How Cleveland Speech Therapists Help Treat Preschool Language Disorders
Most babies and toddlers will understand what is being communicated with them long before they’re able to clearly communicate back. All kids develop speech and language skills at varied paces, but some struggle more than others with understanding what is being said to them (receptive language) and expressing their thoughts to others (expressive language). Children with these difficulties may be diagnosed with one of several preschool language disorders, which our Cleveland speech therapists help to treat.
An estimated 7 percent of Americans have some form of language disorder, according to the American Speech-Language Hearing Association (ASHA).
Specifically with regard to preschool language disorders, these are usually identified when a child is between the ages of 3 and 5. Sometimes there is a specific cause, such as autism, cerebral palsy, hearing loss, intellectual disability, Down syndrome, etc. But in some cases, there’s no clear explanation. Language disorders can be treated by our Northeast Ohio speech therapists even if we don’t know the precise cause.
In identifying preschool language disorders, speech-language pathologists will assess whether the trouble is receptive or expressive – or both.
Signs of a receptive language disorder include difficulty with things like:
- Following directions.
- Answering questions.
- Deciphering non-verbal language, such as gestures, nods, shrugs, and pointing.
- Knowing now to take turns in a conversation.
Indicators of an expressive language disorder would include trouble with things like:
- Naming objects.
- Learning songs and rhymes.
- Stringing together words in a sentence.
- Using the correct pronouns in conversation.
- Asking questions.
- Starting – and maintaining – a conversation.
- Adjusting their speech for the time, place, and person settings. For instance, they might not recognize that they need to use a louder voice outdoors or that they should speak differently to the teacher than they would a peer.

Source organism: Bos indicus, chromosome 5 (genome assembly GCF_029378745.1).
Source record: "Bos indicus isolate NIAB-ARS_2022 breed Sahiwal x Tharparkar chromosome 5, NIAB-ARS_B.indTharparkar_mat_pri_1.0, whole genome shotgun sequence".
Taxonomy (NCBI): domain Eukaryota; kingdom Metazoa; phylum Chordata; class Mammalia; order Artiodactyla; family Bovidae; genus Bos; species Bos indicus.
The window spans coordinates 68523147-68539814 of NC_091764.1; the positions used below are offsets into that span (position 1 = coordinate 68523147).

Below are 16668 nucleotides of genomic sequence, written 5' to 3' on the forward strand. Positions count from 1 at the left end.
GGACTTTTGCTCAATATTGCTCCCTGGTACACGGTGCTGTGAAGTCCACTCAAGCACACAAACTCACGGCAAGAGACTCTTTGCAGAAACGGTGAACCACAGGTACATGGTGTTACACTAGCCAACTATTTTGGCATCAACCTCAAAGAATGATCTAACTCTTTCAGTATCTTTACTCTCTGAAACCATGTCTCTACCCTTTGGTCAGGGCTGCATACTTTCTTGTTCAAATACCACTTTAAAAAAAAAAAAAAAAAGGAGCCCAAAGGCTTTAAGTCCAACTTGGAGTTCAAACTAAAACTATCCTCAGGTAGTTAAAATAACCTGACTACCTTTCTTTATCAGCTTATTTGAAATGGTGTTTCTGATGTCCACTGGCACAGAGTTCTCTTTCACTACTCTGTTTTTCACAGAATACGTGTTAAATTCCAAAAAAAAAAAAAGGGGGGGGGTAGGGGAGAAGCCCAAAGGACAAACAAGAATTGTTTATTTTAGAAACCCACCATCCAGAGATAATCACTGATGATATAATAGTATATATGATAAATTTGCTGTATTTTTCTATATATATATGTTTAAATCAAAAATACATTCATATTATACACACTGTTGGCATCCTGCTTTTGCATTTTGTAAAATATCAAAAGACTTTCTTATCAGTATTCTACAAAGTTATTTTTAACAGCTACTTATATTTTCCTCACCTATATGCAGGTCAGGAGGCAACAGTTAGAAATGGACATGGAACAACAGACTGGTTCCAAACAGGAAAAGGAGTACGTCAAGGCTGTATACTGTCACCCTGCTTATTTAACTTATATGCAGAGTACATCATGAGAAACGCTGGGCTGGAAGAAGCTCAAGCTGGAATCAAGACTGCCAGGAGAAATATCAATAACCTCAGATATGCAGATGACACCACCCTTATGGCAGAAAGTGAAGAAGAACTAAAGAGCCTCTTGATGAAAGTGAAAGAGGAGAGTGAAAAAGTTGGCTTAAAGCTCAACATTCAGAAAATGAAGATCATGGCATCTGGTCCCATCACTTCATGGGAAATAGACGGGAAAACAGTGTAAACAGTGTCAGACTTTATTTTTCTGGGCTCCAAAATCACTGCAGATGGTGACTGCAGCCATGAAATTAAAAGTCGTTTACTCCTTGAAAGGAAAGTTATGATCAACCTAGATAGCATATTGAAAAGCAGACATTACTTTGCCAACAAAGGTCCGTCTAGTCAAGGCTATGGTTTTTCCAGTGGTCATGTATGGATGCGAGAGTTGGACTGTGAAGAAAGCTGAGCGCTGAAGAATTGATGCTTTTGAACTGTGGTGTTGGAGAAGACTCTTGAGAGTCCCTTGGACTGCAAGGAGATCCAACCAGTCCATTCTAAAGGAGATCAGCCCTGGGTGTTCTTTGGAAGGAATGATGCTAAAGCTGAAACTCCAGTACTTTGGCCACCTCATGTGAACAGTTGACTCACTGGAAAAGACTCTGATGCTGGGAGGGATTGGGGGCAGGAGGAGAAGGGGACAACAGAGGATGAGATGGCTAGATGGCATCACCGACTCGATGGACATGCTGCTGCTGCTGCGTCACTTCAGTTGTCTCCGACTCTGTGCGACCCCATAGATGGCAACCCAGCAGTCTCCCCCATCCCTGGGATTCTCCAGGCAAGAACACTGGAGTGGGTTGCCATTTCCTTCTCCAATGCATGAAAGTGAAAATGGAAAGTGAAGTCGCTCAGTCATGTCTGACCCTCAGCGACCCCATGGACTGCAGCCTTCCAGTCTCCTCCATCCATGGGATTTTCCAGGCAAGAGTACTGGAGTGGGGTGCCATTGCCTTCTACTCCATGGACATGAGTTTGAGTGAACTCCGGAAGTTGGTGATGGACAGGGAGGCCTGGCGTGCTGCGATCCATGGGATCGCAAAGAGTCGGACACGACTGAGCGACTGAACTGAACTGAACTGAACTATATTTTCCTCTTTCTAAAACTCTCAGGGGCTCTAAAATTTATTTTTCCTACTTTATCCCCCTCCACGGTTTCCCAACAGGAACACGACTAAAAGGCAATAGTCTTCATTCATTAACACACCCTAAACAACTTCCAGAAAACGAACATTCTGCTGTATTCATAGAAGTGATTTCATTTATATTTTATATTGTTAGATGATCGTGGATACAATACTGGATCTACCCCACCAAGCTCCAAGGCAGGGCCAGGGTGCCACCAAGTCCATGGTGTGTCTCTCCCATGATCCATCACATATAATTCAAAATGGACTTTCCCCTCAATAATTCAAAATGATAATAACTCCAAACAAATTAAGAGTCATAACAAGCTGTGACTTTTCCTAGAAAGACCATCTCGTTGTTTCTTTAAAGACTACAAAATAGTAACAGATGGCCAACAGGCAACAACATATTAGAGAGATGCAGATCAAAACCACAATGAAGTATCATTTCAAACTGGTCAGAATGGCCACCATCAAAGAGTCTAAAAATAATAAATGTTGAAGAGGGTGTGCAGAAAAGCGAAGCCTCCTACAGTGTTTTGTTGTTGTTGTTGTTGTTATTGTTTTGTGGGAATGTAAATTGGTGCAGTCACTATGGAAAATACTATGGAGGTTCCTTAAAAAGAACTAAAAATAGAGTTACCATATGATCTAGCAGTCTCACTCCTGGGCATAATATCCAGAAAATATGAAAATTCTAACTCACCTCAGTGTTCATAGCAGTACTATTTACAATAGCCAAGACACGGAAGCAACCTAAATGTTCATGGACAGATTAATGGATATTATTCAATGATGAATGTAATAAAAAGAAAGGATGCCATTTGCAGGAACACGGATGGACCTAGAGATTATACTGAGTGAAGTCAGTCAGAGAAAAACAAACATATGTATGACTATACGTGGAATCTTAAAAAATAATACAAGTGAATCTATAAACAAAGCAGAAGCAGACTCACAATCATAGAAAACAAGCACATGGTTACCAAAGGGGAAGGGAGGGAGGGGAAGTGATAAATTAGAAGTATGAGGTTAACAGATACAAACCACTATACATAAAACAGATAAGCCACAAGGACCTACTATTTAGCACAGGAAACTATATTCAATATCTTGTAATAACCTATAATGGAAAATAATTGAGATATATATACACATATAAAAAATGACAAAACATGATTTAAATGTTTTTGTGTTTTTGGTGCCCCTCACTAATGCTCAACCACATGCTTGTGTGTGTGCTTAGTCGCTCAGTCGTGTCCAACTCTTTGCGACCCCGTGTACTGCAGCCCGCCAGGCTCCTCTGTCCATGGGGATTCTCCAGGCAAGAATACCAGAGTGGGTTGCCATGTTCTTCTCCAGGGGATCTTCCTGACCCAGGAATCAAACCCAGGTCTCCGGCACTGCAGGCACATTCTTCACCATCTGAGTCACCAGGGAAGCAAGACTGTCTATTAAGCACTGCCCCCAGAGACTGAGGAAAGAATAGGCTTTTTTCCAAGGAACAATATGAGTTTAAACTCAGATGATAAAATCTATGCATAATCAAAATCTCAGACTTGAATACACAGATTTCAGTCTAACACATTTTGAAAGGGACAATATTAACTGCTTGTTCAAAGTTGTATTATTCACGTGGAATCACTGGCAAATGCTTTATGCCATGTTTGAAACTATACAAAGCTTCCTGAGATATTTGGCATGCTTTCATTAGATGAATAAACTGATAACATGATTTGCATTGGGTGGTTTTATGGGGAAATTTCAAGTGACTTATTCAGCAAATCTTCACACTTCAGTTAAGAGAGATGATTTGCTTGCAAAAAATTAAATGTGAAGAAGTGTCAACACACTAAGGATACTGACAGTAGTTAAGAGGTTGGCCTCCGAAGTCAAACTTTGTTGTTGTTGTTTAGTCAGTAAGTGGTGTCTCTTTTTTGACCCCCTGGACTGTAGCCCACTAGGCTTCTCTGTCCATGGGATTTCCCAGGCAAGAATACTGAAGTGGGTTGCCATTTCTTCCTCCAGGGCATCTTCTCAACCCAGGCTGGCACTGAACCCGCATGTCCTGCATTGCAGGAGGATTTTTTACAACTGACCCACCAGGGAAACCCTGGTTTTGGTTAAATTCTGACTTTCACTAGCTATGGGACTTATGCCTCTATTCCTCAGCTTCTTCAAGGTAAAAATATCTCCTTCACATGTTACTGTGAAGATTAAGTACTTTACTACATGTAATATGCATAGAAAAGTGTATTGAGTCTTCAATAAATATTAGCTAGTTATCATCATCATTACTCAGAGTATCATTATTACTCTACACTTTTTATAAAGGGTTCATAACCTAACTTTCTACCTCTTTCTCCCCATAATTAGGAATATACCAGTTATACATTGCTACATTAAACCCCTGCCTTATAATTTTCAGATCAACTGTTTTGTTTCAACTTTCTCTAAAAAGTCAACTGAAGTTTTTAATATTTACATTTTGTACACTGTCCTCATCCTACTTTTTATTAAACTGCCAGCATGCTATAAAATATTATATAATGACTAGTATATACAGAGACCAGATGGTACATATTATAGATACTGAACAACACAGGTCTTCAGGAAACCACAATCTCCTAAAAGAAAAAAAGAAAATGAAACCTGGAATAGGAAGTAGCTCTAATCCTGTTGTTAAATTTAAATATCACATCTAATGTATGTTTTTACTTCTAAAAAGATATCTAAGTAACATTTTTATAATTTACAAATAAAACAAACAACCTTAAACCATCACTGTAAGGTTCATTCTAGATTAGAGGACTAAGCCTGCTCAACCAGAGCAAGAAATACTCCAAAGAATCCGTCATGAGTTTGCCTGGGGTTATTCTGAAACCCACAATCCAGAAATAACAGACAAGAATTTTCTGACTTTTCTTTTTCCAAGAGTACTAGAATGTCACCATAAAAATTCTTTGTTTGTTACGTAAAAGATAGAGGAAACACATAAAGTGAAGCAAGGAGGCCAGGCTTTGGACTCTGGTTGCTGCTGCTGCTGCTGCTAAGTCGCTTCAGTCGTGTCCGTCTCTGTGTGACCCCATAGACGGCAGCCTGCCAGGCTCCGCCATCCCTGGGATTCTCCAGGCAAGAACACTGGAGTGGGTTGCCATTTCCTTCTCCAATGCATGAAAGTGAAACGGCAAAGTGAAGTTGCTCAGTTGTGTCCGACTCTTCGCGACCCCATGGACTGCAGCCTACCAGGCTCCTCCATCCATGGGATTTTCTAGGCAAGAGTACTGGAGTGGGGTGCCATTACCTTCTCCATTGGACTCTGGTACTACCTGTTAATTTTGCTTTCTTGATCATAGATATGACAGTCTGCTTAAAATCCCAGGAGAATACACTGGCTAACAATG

Kids with preschool language disorders may also have a really tough time with early reading and writing skills, such as telling a basic story (beginning, middle, end), naming numbers and letters, or pointing to/identifying persons, places, or things in a book.
It’s worth noting that a language disorder is different than a speech or speech sound disorder (though it is possible for a child to have both). They’re closely-related – but distinct – skills. While language is the whole system of communication (words, symbols, written, spoken, gestured, use of body language, etc.), speech is the actual sound of spoken language. Speech is specific to oral communication, i.e., talking.
Speech trouble is often a matter of mechanics (coordinating use of the jaw, lips, tongue, vocal tract, etc. in a very specific way to correctly produce sounds). With language, there’s often some neurological component at the core.
Treatment for Preschool Language Disorders
If a child is showing signs of a language disorder, it is not a good idea to “wait-and-see.” Initiating treatment with a speech-language pathologist as soon as possible will have the best long-term results. The younger a child is, the more plasticity they have in their neural connections – and the easier it will be for them to forge new neural pathways that will help them overcome their language difficulties. Treatment can begin as early as 18 months (sometimes even before that, if the child has a condition like Down syndrome that is well-established at birth or soon after).
At Therapy & Wellness Connection, we provide 1-1 speech therapy for children who struggle with language, and we also offer regular small group sessions so kids get additional practice and reinforcement with their peers.
Most pediatric language therapy interventions involve consistent training of some specific language skill, followed by positive reinforcement. Kids often learn most effectively when treated within a social context. The intensity and duration of therapy will depend on the resources (and insurance) available, as well as the child’s specific needs, abilities, and age.
If you think your child may have a preschool language disorder, reach out to our dedicated team of speech therapists in Northeast Ohio to discuss the steps necessary to schedule a formal evaluation.
Therapy & Wellness Connection – your connection to a life without limitations – provides speech therapy to children in Akron, Cleveland, Brecksville-Broadview Heights and surrounding communities. We also offer summer camp, day programs, education services, vocational counseling and more. Call us at (330) 748-4807 or send us an email.
More Blog Entries:
Brecksville Speech Therapy Team on Social Pragmatic Communication Disorder, Nov. 2, 2022, Cleveland Speech Therapy Blog